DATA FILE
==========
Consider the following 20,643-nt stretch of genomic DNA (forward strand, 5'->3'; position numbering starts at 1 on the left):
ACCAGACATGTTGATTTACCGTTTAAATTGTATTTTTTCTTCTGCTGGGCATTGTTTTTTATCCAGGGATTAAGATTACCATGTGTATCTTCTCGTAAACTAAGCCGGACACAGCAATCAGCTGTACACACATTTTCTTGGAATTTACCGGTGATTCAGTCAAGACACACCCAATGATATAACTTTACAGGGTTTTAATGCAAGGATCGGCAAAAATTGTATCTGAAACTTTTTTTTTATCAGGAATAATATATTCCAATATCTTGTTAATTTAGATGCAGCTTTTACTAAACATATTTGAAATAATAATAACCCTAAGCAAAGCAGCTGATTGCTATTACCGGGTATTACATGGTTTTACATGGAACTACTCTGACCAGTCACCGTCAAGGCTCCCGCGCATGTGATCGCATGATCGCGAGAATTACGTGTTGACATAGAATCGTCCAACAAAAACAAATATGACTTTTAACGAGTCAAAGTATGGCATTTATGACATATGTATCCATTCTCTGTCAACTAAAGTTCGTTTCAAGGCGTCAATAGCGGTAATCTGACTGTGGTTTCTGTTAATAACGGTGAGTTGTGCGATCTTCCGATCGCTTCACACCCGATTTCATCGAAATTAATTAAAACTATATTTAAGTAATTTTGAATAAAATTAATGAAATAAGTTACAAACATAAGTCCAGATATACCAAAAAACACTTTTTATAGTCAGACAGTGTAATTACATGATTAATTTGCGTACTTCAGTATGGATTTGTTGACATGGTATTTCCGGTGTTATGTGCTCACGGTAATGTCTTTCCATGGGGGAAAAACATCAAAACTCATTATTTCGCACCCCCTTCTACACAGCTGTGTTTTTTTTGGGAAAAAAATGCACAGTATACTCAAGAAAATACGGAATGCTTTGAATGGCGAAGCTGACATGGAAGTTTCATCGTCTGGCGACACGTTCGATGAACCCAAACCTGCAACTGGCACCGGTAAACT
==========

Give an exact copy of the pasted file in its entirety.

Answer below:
Consider the following 20,643-nt stretch of genomic DNA (forward strand, 5'->3'; position numbering starts at 1 on the left):
ACCAGACATGTTGATTTACCGTTTAAATTGTATTTTTTCTTCTGCTGGGCATTGTTTTTTATCCAGGGATTAAGATTACCATGTGTATCTTCTCGTAAACTAAGCCGGACACAGCAATCAGCTGTACACACATTTTCTTGGAATTTACCGGTGATTCAGTCAAGACACACCCAATGATATAACTTTACAGGGTTTTAATGCAAGGATCGGCAAAAATTGTATCTGAAACTTTTTTTTTATCAGGAATAATATATTCCAATATCTTGTTAATTTAGATGCAGCTTTTACTAAACATATTTGAAATAATAATAACCCTAAGCAAAGCAGCTGATTGCTATTACCGGGTATTACATGGTTTTACATGGAACTACTCTGACCAGTCACCGTCAAGGCTCCCGCGCATGTGATCGCATGATCGCGAGAATTACGTGTTGACATAGAATCGTCCAACAAAAACAAATATGACTTTTAACGAGTCAAAGTATGGCATTTATGACATATGTATCCATTCTCTGTCAACTAAAGTTCGTTTCAAGGCGTCAATAGCGGTAATCTGACTGTGGTTTCTGTTAATAACGGTGAGTTGTGCGATCTTCCGATCGCTTCACACCCGATTTCATCGAAATTAATTAAAACTATATTTAAGTAATTTTGAATAAAATTAATGAAATAAGTTACAAACATAAGTCCAGATATACCAAAAAACACTTTTTATAGTCAGACAGTGTAATTACATGATTAATTTGCGTACTTCAGTATGGATTTGTTGACATGGTATTTCCGGTGTTATGTGCTCACGGTAATGTCTTTCCATGGGGGAAAAACATCAAAACTCATTATTTCGCACCCCCTTCTACACAGCTGTGTTTTTTTTGGGAAAAAAATGCACAGTATACTCAAGAAAATACGGAATGCTTTGAATGGCGAAGCTGACATGGAAGTTTCATCGTCTGGCGACACGTTCGATGAACCCAAACCTGCAACTGGCACCGGTAAACT